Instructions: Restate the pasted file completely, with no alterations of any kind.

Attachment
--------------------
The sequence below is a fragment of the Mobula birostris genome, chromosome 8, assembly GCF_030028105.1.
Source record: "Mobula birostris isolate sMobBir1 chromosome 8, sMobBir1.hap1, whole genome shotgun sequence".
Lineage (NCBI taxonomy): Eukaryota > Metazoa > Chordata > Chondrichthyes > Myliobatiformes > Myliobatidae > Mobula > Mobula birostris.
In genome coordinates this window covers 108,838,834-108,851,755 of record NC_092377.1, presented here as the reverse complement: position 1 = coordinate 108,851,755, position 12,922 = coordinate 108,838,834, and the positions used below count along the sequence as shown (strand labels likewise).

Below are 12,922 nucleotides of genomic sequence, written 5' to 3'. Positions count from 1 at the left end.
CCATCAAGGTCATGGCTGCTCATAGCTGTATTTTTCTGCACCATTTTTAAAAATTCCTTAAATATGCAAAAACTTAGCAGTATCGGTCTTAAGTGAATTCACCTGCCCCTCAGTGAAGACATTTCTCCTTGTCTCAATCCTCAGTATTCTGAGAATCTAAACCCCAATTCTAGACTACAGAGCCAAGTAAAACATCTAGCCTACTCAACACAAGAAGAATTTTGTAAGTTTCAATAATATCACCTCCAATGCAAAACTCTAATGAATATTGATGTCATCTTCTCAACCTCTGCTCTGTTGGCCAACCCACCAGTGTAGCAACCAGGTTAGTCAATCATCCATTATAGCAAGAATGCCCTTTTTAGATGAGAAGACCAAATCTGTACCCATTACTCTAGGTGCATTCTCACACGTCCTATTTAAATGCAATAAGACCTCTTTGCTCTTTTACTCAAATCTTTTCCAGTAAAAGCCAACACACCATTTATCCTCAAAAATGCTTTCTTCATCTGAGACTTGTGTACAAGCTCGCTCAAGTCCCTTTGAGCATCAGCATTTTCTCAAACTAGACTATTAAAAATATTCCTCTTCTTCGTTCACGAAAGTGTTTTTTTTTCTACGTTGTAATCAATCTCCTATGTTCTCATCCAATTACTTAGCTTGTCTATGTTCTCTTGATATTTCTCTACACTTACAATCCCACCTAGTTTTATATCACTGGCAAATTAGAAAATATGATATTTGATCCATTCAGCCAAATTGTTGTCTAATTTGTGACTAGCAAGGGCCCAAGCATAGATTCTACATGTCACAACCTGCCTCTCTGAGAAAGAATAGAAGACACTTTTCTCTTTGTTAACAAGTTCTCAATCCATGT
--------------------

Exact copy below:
The sequence below is a fragment of the Mobula birostris genome, chromosome 8, assembly GCF_030028105.1.
Source record: "Mobula birostris isolate sMobBir1 chromosome 8, sMobBir1.hap1, whole genome shotgun sequence".
Lineage (NCBI taxonomy): Eukaryota > Metazoa > Chordata > Chondrichthyes > Myliobatiformes > Myliobatidae > Mobula > Mobula birostris.
In genome coordinates this window covers 108,838,834-108,851,755 of record NC_092377.1, presented here as the reverse complement: position 1 = coordinate 108,851,755, position 12,922 = coordinate 108,838,834, and the positions used below count along the sequence as shown (strand labels likewise).

Below are 12,922 nucleotides of genomic sequence, written 5' to 3'. Positions count from 1 at the left end.
CCATCAAGGTCATGGCTGCTCATAGCTGTATTTTTCTGCACCATTTTTAAAAATTCCTTAAATATGCAAAAACTTAGCAGTATCGGTCTTAAGTGAATTCACCTGCCCCTCAGTGAAGACATTTCTCCTTGTCTCAATCCTCAGTATTCTGAGAATCTAAACCCCAATTCTAGACTACAGAGCCAAGTAAAACATCTAGCCTACTCAACACAAGAAGAATTTTGTAAGTTTCAATAATATCACCTCCAATGCAAAACTCTAATGAATATTGATGTCATCTTCTCAACCTCTGCTCTGTTGGCCAACCCACCAGTGTAGCAACCAGGTTAGTCAATCATCCATTATAGCAAGAATGCCCTTTTTAGATGAGAAGACCAAATCTGTACCCATTACTCTAGGTGCATTCTCACACGTCCTATTTAAATGCAATAAGACCTCTTTGCTCTTTTACTCAAATCTTTTCCAGTAAAAGCCAACACACCATTTATCCTCAAAAATGCTTTCTTCATCTGAGACTTGTGTACAAGCTCGCTCAAGTCCCTTTGAGCATCAGCATTTTCTCAAACTAGACTATTAAAAATATTCCTCTTCTTCGTTCACGAAAGTGTTTTTTTTTCTACGTTGTAATCAATCTCCTATGTTCTCATCCAATTACTTAGCTTGTCTATGTTCTCTTGATATTTCTCTACACTTACAATCCCACCTAGTTTTATATCACTGGCAAATTAGAAAATATGATATTTGATCCATTCAGCCAAATTGTTGTCTAATTTGTGACTAGCAAGGGCCCAAGCATAGATTCTACATGTCACAACCTGCCTCTCTGAGAAAGAATAGAAGACACTTTTCTCTTTGTTAACAAGTTCTCAATCCATGT